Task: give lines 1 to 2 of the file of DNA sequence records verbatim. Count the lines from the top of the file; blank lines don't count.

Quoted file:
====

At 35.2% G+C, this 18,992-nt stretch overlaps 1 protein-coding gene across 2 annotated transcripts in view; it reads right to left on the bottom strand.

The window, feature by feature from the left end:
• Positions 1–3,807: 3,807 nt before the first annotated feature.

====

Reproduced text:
At 35.2% G+C, this 18,992-nt stretch overlaps 1 protein-coding gene across 2 annotated transcripts in view; it reads right to left on the bottom strand.

The window, feature by feature from the left end: